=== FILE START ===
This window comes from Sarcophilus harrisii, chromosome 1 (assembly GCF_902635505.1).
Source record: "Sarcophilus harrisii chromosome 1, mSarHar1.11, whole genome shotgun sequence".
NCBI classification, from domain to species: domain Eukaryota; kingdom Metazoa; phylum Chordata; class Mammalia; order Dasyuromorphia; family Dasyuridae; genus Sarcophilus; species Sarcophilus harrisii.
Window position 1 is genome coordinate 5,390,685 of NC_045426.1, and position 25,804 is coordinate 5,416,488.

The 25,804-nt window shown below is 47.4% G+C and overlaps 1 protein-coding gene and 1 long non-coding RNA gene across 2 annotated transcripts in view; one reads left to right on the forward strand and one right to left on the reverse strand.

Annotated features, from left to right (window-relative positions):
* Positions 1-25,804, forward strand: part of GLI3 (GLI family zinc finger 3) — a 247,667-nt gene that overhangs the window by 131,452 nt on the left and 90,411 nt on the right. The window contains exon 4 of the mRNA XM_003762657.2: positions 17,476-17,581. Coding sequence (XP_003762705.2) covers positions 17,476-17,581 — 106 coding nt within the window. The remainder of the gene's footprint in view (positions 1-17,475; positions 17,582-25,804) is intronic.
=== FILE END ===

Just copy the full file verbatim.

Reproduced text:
This window comes from Sarcophilus harrisii, chromosome 1 (assembly GCF_902635505.1).
Source record: "Sarcophilus harrisii chromosome 1, mSarHar1.11, whole genome shotgun sequence".
NCBI classification, from domain to species: domain Eukaryota; kingdom Metazoa; phylum Chordata; class Mammalia; order Dasyuromorphia; family Dasyuridae; genus Sarcophilus; species Sarcophilus harrisii.
Window position 1 is genome coordinate 5,390,685 of NC_045426.1, and position 25,804 is coordinate 5,416,488.

The 25,804-nt window shown below is 47.4% G+C and overlaps 1 protein-coding gene and 1 long non-coding RNA gene across 2 annotated transcripts in view; one reads left to right on the forward strand and one right to left on the reverse strand.

Annotated features, from left to right (window-relative positions):
* Positions 1-25,804, forward strand: part of GLI3 (GLI family zinc finger 3) — a 247,667-nt gene that overhangs the window by 131,452 nt on the left and 90,411 nt on the right. The window contains exon 4 of the mRNA XM_003762657.2: positions 17,476-17,581. Coding sequence (XP_003762705.2) covers positions 17,476-17,581 — 106 coding nt within the window. The remainder of the gene's footprint in view (positions 1-17,475; positions 17,582-25,804) is intronic.